Doing Better Therapy

A Blog For Mental Health Professional's

“Emotion Regulation”


Emotions serve a purpose; they alert us to something occurring in our surroundings which could either be beneficial or problematic. Emotion Regulation, a module of Dialectical Behavioral Therapy (DBT), teaches us how to manage our emotions while increasing positive experiences. There are three goals within emotion regulation; they are, understanding one's emotions (primary & secondary), reducing emotional vulnerability and decreasing emotional suffering.

Our minds have three states: reasonable (also called rational) mind, emotional mind and the balance of the two: wise mind. A cornerstone of DBT, and the regulation of one’s emotions, is functioning within wise mind in order to recognize our feelings while responding in a rational manner. Many of the DBT skills we teach at Four Winds help patients to work on remaining and functioning in wise mind. Emotions, though necessary, can often be overwhelming. Sometimes it may feel as though our emotions are controlling us. Helping patients to discover how their thoughts and behaviors contribute to their emotions is a large part of emotion regulation.

In a sequence much like a chain reaction, and, when our reasonable mind is not in control; thoughts and perceptions we have about an event can cause us to have negative emotions. These negative emotions in turn can cause a physiological response (what the emotion feels like inside), which may generate an urge to behave in a negative way. The end of this sequence often results in having to deal with the consequence of our negative behaviors (the aftermath).

As patients often feel helpless, believing that their emotions control them “I can’t help it, it’s the way I feel,” it is important to help them feel comforted by the part they can actively play in the above sequence. Encouraging patients to examine the thoughts they had prior to feeling the emotion can help them to discover how thought is related to emotion. Intense negative thought is correlated to intense negative emotion; just as positive thought is correlated to positive emotion. Negative self‐talk often plays a large part in intensifying the negative emotions of anger, sadness, or fear. Working with patients on generating challenges to the negative self‐talk can remove some of the power that it holds, and thereby decrease the intensity of the negative emotion.

It is also important to discuss how perspective is not fact. The way we see a situation may contain some fact, along with some assumption. It is helpful to make sure that our emotions and their intensity match the FACTS of a situation, rather than our assumptions or interpretations of the event. Another important part of the sequence that needs to be examined is a “fork in the road,” where we can decide to follow an urge or not follow an urge. The emotion’s physiological response can be strong, but it does not mean the urge that is created is in the driver’s seat.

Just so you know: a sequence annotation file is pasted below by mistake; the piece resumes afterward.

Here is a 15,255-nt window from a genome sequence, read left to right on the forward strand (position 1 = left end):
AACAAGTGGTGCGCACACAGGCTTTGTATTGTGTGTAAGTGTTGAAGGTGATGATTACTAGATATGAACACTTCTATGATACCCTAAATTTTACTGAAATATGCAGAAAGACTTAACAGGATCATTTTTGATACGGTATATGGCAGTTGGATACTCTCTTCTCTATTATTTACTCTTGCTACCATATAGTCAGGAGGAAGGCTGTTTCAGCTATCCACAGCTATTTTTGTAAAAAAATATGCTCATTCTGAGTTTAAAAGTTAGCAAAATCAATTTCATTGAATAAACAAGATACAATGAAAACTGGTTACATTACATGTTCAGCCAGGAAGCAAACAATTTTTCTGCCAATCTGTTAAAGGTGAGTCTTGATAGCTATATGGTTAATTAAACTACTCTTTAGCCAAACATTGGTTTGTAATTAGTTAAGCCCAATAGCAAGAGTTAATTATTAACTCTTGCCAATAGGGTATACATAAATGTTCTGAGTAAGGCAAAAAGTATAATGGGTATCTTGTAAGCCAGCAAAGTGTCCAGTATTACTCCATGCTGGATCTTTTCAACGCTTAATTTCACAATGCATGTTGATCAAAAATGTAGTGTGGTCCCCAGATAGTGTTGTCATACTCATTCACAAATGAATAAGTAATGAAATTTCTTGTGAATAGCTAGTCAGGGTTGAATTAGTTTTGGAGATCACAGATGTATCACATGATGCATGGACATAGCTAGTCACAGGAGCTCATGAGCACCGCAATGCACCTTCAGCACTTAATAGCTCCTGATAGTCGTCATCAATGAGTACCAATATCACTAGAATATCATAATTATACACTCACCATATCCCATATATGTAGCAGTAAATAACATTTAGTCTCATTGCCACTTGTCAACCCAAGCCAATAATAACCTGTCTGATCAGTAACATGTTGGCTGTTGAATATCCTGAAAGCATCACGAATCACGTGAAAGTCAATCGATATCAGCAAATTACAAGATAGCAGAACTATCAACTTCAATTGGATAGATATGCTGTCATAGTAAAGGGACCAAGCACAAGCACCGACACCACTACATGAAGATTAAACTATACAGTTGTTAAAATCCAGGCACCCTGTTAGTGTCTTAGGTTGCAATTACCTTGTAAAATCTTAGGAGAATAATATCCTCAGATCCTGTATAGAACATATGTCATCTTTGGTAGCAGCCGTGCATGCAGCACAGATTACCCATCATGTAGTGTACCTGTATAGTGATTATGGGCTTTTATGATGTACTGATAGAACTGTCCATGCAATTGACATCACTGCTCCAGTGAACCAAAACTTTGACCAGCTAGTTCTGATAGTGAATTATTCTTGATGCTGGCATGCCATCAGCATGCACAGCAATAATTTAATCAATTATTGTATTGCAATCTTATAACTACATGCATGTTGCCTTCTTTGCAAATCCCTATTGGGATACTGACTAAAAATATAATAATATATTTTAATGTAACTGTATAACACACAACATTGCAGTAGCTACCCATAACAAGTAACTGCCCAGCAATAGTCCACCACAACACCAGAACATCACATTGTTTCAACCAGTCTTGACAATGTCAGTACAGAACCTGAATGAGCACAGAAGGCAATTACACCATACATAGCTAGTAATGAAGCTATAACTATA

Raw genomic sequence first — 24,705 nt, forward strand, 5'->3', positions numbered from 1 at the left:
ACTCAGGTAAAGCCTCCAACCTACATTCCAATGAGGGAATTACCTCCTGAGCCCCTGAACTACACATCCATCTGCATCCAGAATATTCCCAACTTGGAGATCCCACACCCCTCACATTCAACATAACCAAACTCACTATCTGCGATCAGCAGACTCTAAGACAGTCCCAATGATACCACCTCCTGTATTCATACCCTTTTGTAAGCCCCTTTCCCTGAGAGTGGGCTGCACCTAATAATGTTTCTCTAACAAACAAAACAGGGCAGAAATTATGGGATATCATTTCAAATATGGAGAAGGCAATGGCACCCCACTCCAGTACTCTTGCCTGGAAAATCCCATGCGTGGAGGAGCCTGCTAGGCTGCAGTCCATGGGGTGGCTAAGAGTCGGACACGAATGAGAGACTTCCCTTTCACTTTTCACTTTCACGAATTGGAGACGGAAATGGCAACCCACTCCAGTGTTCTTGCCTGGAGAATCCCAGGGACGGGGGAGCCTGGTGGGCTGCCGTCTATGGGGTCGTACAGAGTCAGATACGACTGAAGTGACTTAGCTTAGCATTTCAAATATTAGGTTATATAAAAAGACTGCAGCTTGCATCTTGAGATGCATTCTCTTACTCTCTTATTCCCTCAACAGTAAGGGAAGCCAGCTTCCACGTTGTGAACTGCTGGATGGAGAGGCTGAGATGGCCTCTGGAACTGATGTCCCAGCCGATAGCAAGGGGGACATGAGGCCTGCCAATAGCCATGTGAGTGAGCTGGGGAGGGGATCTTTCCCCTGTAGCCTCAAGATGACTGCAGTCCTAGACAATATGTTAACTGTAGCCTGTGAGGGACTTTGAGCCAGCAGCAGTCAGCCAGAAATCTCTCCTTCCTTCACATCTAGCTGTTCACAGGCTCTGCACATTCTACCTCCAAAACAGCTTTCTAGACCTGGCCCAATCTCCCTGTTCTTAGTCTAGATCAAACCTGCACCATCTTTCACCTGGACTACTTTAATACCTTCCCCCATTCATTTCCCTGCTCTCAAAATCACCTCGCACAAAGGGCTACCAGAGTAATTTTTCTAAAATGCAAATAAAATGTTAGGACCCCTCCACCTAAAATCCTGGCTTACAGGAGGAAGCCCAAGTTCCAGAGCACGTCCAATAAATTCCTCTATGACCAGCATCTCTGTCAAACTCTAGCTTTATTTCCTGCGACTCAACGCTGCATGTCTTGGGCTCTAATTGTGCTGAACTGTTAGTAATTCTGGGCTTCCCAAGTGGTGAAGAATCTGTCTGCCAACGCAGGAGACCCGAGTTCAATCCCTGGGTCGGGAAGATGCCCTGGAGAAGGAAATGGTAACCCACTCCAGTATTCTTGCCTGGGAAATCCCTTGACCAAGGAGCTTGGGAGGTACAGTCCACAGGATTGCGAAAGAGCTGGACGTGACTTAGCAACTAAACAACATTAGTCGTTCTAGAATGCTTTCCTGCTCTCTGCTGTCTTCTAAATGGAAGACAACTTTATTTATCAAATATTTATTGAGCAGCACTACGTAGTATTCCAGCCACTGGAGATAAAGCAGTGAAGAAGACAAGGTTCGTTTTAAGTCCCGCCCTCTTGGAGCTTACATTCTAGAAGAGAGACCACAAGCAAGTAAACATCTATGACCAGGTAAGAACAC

Learning how to utilize a skill called Opposite Action can put patients “behind the wheel” as they decide whether or not to follow an urge. Opposite Action involves doing the opposite of what the urge tells you to do and will often give a very different result. For example, if one is angry and the usual urge is to fight/yell/argue, (s)he might try taking deep breaths, talking quietly and politely. It is likely that this will yield a very different result, and above all else, will break an unhealthy and undesirable pattern for the patient.

A final, but nevertheless, important part of emotion regulation is to remember those things that help us remain healthy so that we are at our best. These are positive habits like treating physical illnesses, eating a healthy diet, avoiding non-prescribed drugs, sleeping well, and engaging in exercise ‐ the very basics of a healthy body and mind.





Four Winds Hospital is committed to serving our patients. Please know that, as always, the health and safety of our patients and staff is our highest priority as we continue to provide treatment during this time of crisis. We are continuing to accept inpatient referrals for children, adolescents and adults and invite you to call our Admissions Office directly at 1-800-528-6624 or 1-914-763-8151, select prompt "1" to be connected.

We have implemented measures for the protection of those on our campus in response to the COVID-19 crisis, following the directions of both the CDC and DOH, and our own protocols. As we remain committed to providing the very best in mental health care, please let us know if we can help.
To Make A Referral, call: 1-914-763-8151 or 1-800-528-6624. 24 Hours A Day, 7 Days A Week.